A Lenten Word: Hebrews 10:35-36

We’re only two days into the season, and maybe we’ve already faltered. What is needed is confidence:

Do not, therefore, abandon that confidence of yours; it brings a great reward. For you need endurance, so that when you have done the will of God, you may receive what was promised. (NRSV)

Instead of abandon, the NABRE counsels against surrender.

One of the spiritual maladies I see in the Church is a lack of confidence. It is the prime thing holding back singers especially but also other musicians. A person joins a music group of choir. Great. Grace has brought them thus far. Explore that grace to its fullest. I see someone makes a mistake. Maybe I’ve heard it too, but I see the grimace, the shake of the head. The person has already surrendered to their error, and sadly, sometimes the mistake is repeated over and over.

Yes, there is much to learn and experience and we must make errors and grow through them. But we are on a journey. And for this sacred journey, endurance is required. And, of course, for the season of Lent too.

About catholicsensibility

Todd lives in Minnesota, serving a Catholic parish as a lay minister.
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3 Responses to A Lenten Word: Hebrews 10:35-36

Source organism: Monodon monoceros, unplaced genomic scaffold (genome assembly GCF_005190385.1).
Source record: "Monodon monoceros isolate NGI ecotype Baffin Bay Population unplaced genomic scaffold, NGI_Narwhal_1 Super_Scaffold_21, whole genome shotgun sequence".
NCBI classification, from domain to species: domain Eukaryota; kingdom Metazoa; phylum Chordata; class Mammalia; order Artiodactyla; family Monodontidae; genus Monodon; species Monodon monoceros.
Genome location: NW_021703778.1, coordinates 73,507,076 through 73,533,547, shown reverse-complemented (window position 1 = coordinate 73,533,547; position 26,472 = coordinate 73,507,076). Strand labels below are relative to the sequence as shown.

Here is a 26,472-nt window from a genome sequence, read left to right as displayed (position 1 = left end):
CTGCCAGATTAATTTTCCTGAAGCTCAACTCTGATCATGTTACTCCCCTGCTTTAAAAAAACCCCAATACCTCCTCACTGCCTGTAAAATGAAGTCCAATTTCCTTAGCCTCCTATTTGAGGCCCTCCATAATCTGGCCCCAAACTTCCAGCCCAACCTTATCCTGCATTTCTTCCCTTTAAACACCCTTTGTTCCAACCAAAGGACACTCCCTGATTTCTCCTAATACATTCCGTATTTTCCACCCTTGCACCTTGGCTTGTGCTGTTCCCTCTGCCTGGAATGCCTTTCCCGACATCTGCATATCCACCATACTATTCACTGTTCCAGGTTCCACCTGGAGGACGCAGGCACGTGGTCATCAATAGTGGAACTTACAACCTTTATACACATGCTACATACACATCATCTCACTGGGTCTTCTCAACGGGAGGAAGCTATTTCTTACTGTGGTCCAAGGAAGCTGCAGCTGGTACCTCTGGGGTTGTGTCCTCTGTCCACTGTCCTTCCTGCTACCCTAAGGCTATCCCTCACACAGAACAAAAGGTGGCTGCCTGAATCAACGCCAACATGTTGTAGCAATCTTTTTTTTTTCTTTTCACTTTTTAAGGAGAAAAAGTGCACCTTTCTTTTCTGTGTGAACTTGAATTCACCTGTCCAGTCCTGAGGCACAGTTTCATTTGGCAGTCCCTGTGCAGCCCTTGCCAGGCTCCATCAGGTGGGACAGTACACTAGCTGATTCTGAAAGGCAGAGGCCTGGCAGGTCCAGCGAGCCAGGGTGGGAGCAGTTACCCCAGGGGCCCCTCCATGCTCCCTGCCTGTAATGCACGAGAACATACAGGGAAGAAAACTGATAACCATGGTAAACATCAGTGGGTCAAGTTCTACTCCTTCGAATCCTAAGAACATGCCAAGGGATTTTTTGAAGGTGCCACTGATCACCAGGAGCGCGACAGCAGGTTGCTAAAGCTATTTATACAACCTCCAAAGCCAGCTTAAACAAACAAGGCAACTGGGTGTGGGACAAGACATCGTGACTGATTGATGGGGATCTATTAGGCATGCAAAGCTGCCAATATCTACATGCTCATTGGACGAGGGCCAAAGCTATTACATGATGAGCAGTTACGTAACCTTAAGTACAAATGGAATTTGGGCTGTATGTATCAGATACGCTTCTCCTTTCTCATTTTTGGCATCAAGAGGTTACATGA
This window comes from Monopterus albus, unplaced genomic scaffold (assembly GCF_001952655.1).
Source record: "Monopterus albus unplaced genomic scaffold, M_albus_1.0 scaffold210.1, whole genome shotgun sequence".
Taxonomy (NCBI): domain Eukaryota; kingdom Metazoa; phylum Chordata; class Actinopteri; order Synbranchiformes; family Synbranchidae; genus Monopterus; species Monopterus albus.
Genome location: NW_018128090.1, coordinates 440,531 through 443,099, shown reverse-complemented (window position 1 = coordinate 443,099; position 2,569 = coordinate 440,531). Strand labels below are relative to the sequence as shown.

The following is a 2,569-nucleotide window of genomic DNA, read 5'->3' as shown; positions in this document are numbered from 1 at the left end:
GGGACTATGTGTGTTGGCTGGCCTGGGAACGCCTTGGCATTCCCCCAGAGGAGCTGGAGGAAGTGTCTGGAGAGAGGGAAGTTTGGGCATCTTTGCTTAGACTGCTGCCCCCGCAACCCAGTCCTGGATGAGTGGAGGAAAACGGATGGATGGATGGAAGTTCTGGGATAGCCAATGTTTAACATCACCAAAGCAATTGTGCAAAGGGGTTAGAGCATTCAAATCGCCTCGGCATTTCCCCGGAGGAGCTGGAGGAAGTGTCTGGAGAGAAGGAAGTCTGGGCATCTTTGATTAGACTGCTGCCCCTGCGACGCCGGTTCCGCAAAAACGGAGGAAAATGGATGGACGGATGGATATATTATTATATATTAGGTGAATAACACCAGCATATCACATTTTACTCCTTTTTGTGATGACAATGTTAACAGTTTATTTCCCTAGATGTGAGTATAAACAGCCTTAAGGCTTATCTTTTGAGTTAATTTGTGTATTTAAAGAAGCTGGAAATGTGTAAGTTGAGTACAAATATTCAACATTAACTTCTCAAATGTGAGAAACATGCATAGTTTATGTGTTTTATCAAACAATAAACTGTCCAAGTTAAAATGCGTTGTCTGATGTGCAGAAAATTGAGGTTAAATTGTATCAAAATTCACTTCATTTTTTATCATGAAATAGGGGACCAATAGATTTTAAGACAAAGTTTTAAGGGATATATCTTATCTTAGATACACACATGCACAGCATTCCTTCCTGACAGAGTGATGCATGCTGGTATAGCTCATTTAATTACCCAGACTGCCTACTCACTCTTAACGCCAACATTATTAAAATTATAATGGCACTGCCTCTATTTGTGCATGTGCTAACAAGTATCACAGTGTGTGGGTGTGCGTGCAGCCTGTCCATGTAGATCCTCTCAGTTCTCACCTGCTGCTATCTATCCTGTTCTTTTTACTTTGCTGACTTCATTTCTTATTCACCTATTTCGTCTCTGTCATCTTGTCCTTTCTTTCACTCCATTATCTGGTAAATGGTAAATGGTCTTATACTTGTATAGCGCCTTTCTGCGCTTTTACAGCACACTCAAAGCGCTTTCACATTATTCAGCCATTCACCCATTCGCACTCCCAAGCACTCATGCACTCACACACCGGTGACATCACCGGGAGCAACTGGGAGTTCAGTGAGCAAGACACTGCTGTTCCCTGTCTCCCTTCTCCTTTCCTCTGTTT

1. Liam says:

    How do you feel about the practice, which started in English choral practice, of people who are aware of making an error of raising their hand as a signal to the director that they are aware of the error (so that the director doesn’t have to review it, as it were)?

    • Interesting; had not heard of that. Often I let the error slide if in a repeated section, like a psalm refrain, and see if the person gets it the second time. But mainly I think of the situation at Mass, the telegraphing to the whole assembly something is wrong. I’ve also said to a repeat “offender” that if she must regret an error, to nod her head positively with a smile, so as to commit to doing it better next time.

      • Liam says:

        The idea is that it shows the singer herself/himself is aware of a mistake, the singers nearby know the singer is aware of the mistake, and the singer is committed to correcting the error. In its place of origin in boys choirs, failure to observe the rule could result in corporal punishment.

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